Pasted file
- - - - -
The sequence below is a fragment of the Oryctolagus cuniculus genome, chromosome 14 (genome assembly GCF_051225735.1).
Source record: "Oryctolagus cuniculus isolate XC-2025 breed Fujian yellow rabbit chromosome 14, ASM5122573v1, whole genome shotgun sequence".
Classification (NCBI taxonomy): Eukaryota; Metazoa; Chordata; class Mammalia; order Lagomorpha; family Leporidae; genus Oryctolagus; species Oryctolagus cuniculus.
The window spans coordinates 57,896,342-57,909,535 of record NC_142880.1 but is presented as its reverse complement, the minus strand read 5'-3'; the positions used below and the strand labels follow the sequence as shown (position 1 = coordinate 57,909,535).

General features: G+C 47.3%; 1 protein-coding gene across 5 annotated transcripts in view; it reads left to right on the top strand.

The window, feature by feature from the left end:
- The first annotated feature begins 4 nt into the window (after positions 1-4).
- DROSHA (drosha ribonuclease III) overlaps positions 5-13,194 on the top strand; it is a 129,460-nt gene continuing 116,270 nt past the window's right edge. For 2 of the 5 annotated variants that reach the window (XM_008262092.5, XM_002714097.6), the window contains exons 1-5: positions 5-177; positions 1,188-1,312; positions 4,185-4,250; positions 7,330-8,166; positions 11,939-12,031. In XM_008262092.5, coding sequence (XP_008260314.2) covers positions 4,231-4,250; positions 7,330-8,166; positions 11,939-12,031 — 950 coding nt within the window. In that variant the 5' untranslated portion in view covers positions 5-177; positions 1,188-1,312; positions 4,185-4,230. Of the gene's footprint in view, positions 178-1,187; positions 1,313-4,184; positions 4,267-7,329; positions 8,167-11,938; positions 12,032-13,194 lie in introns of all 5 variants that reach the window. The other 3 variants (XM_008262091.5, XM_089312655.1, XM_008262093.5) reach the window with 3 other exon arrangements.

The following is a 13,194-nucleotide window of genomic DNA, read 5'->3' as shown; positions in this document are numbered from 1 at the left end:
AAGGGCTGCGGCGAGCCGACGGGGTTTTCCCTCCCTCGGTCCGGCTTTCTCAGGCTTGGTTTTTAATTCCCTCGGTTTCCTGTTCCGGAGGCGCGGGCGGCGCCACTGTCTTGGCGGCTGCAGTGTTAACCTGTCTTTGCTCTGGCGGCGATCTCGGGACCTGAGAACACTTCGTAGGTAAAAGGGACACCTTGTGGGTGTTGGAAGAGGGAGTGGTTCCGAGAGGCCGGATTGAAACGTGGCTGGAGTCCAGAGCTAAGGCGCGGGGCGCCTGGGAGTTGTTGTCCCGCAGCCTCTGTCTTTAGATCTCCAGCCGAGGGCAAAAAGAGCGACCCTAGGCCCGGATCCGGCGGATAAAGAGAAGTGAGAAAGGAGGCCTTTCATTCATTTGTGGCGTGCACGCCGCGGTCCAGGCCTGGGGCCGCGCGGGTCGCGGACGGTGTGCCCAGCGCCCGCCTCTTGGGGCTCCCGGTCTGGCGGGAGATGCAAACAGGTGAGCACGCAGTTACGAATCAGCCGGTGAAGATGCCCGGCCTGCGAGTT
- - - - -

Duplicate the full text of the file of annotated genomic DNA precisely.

The sequence below is a fragment of the Oryctolagus cuniculus genome, chromosome 14 (genome assembly GCF_051225735.1).
Source record: "Oryctolagus cuniculus isolate XC-2025 breed Fujian yellow rabbit chromosome 14, ASM5122573v1, whole genome shotgun sequence".
Classification (NCBI taxonomy): Eukaryota; Metazoa; Chordata; class Mammalia; order Lagomorpha; family Leporidae; genus Oryctolagus; species Oryctolagus cuniculus.
The window spans coordinates 57,896,342-57,909,535 of record NC_142880.1 but is presented as its reverse complement, the minus strand read 5'-3'; the positions used below and the strand labels follow the sequence as shown (position 1 = coordinate 57,909,535).

General features: G+C 47.3%; 1 protein-coding gene across 5 annotated transcripts in view; it reads left to right on the top strand.

The window, feature by feature from the left end:
- The first annotated feature begins 4 nt into the window (after positions 1-4).
- DROSHA (drosha ribonuclease III) overlaps positions 5-13,194 on the top strand; it is a 129,460-nt gene continuing 116,270 nt past the window's right edge. For 2 of the 5 annotated variants that reach the window (XM_008262092.5, XM_002714097.6), the window contains exons 1-5: positions 5-177; positions 1,188-1,312; positions 4,185-4,250; positions 7,330-8,166; positions 11,939-12,031. In XM_008262092.5, coding sequence (XP_008260314.2) covers positions 4,231-4,250; positions 7,330-8,166; positions 11,939-12,031 — 950 coding nt within the window. In that variant the 5' untranslated portion in view covers positions 5-177; positions 1,188-1,312; positions 4,185-4,230. Of the gene's footprint in view, positions 178-1,187; positions 1,313-4,184; positions 4,267-7,329; positions 8,167-11,938; positions 12,032-13,194 lie in introns of all 5 variants that reach the window. The other 3 variants (XM_008262091.5, XM_089312655.1, XM_008262093.5) reach the window with 3 other exon arrangements.

The following is a 13,194-nucleotide window of genomic DNA, read 5'->3' as shown; positions in this document are numbered from 1 at the left end:
AAGGGCTGCGGCGAGCCGACGGGGTTTTCCCTCCCTCGGTCCGGCTTTCTCAGGCTTGGTTTTTAATTCCCTCGGTTTCCTGTTCCGGAGGCGCGGGCGGCGCCACTGTCTTGGCGGCTGCAGTGTTAACCTGTCTTTGCTCTGGCGGCGATCTCGGGACCTGAGAACACTTCGTAGGTAAAAGGGACACCTTGTGGGTGTTGGAAGAGGGAGTGGTTCCGAGAGGCCGGATTGAAACGTGGCTGGAGTCCAGAGCTAAGGCGCGGGGCGCCTGGGAGTTGTTGTCCCGCAGCCTCTGTCTTTAGATCTCCAGCCGAGGGCAAAAAGAGCGACCCTAGGCCCGGATCCGGCGGATAAAGAGAAGTGAGAAAGGAGGCCTTTCATTCATTTGTGGCGTGCACGCCGCGGTCCAGGCCTGGGGCCGCGCGGGTCGCGGACGGTGTGCCCAGCGCCCGCCTCTTGGGGCTCCCGGTCTGGCGGGAGATGCAAACAGGTGAGCACGCAGTTACGAATCAGCCGGTGAAGATGCCCGGCCTGCGAGTT